On the drive I’ve had six hitchhikers but mostly been alone. I was blessed to see three grizzly bears, and I saved the life of the only deer I saw tonight.

I think I was the only one to see the bears.  I drive on the right side of my vehicle and caught them out of the corner of my eye crossing a cut block, gaped and slowed, then pulled over as soon as I could and  turned around, hoping to get a picture.  I saw then that they had waited as I had for opposing traffic to pass, and were crossing the highway.  Big mama and two cubs 2/3 as big as she.  All shimmering in the afternoon sun with that unmistakable ash blonde and silvery upper coat and dark brown undercarriages.  Motoring along, with long loping strides.  Wow.  I tried to focus on them as they slipped back over the bank but the shot is only one of those awful Loch Ness monster pictures that could just as well be a bad picture of three gophers in a brush pile.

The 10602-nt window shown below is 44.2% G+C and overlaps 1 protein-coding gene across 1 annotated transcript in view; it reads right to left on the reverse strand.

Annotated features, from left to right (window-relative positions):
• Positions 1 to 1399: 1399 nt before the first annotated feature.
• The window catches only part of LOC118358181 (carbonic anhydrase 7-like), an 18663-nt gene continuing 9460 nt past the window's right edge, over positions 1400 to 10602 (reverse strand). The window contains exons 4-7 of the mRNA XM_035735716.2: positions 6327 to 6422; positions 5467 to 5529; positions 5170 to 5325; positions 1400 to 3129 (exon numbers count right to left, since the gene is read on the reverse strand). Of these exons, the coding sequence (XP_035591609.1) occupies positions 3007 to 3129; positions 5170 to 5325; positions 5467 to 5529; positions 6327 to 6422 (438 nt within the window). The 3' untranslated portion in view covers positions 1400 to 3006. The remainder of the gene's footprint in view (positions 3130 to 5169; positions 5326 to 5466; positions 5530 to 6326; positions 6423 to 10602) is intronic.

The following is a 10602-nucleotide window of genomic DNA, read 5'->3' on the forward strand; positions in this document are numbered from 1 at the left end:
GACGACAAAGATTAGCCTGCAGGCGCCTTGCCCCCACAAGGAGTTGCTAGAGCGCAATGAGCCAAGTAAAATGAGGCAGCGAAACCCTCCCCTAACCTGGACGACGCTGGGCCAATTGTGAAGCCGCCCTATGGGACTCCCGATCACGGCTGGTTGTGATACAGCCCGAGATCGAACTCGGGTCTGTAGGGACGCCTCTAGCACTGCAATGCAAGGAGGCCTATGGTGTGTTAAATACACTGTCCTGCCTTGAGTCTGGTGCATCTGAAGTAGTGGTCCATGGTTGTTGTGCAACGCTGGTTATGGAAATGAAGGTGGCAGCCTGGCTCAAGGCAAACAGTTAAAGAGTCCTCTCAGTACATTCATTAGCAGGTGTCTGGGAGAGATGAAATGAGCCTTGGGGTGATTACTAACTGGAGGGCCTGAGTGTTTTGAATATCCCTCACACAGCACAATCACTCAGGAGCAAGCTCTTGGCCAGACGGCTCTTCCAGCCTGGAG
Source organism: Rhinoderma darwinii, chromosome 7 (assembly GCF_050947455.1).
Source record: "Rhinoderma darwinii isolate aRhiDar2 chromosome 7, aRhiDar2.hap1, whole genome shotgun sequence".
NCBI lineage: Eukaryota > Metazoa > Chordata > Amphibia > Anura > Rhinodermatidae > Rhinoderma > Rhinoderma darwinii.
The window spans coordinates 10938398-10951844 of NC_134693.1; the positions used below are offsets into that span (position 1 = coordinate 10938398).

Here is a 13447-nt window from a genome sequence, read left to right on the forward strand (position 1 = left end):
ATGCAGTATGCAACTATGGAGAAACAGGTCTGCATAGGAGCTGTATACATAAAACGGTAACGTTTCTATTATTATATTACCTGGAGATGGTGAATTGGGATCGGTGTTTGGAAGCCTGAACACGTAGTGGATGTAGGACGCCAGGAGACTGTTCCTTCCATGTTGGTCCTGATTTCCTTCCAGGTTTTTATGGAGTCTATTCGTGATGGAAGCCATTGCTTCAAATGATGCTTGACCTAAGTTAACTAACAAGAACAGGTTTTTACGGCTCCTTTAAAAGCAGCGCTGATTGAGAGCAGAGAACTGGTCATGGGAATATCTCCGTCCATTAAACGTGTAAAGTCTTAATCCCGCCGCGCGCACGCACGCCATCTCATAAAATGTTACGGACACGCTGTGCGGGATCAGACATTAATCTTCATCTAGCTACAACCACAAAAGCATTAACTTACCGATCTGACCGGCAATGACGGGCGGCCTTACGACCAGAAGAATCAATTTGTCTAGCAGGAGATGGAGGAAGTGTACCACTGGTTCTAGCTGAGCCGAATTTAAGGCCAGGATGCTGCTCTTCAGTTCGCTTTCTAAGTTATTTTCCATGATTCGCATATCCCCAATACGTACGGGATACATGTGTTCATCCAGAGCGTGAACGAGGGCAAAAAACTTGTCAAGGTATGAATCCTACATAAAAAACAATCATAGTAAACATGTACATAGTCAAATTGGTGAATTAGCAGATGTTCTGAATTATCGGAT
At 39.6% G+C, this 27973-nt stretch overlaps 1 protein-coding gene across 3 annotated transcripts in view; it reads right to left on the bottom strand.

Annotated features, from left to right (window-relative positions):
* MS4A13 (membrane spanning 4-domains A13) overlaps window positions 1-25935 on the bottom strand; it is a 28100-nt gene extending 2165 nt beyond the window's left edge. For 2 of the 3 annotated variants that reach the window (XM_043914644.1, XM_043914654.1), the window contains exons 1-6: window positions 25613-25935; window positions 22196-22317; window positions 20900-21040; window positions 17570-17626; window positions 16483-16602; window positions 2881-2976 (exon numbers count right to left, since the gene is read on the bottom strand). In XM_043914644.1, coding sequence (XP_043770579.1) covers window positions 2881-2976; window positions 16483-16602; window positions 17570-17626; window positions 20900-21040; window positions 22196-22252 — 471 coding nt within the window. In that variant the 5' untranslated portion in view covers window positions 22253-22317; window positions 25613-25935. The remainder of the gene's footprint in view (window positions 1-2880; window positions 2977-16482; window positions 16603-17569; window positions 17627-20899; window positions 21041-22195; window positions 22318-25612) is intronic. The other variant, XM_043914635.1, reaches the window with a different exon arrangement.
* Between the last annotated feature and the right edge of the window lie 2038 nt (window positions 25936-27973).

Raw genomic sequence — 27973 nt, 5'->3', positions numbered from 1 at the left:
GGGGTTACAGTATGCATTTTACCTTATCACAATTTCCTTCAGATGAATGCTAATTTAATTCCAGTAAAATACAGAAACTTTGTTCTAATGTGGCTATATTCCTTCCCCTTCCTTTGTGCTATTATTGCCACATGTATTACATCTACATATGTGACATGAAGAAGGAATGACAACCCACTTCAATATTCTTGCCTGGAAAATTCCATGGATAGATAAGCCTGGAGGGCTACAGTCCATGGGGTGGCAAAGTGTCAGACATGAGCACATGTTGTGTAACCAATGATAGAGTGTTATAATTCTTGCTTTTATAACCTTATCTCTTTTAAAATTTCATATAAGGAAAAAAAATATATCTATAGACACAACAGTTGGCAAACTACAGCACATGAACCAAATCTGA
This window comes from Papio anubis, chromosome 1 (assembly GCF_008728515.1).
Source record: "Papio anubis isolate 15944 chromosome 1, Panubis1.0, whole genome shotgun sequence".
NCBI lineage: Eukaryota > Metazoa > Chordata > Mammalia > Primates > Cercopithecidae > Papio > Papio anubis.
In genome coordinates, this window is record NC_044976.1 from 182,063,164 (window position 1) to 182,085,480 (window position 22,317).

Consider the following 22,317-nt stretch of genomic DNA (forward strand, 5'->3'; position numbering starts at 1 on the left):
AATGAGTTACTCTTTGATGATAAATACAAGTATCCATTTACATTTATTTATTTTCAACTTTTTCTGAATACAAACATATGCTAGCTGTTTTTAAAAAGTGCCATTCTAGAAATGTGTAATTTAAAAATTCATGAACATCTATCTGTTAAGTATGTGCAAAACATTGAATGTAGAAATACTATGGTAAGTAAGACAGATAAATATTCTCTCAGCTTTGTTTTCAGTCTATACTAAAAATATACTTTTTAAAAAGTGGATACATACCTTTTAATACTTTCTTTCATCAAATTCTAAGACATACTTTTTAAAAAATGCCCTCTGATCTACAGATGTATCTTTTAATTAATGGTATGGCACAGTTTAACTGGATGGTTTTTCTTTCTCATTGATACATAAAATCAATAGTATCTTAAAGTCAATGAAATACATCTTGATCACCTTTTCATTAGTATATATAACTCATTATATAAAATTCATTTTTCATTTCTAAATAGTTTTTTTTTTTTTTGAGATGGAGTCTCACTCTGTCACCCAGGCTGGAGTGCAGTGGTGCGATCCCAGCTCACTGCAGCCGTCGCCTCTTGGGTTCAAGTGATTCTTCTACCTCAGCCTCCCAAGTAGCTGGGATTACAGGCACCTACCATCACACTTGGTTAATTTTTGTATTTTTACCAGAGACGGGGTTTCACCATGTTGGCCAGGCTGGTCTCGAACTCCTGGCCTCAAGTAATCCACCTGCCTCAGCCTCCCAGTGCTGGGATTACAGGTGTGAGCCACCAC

I love my truck, but it has no guns going up a grade, so I was collecting a few pairs of headlights behind me with no passing lane in sight, so I suddenly got fed up, half pulled over, dumped my speed, and flashed my lights to tell the car behind me to pass.  The high beams just caught the deer that was standing in the middle of the lane facing away from us.  The car behind me had slowed too, the way people do in that situation, waiting to figure out what you’re doing, and he saw it too in my lights, braked and waited for the confused little thing to get off the road.  Random, perfect timing.  Another moment before making that decision and I would have come on it at speed with no time to react while being followed closely, and any number of bad things could have happened.  I love these kinds of confirmations that I’m tapped into the connections of life and my path, and in that place I feel perfectly safe and good and have no fear.